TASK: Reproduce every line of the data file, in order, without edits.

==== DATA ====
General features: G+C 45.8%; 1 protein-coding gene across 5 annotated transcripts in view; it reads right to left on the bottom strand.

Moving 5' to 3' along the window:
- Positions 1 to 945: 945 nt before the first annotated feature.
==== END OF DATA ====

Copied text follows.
General features: G+C 45.8%; 1 protein-coding gene across 5 annotated transcripts in view; it reads right to left on the bottom strand.

Moving 5' to 3' along the window:
- Positions 1 to 945: 945 nt before the first annotated feature.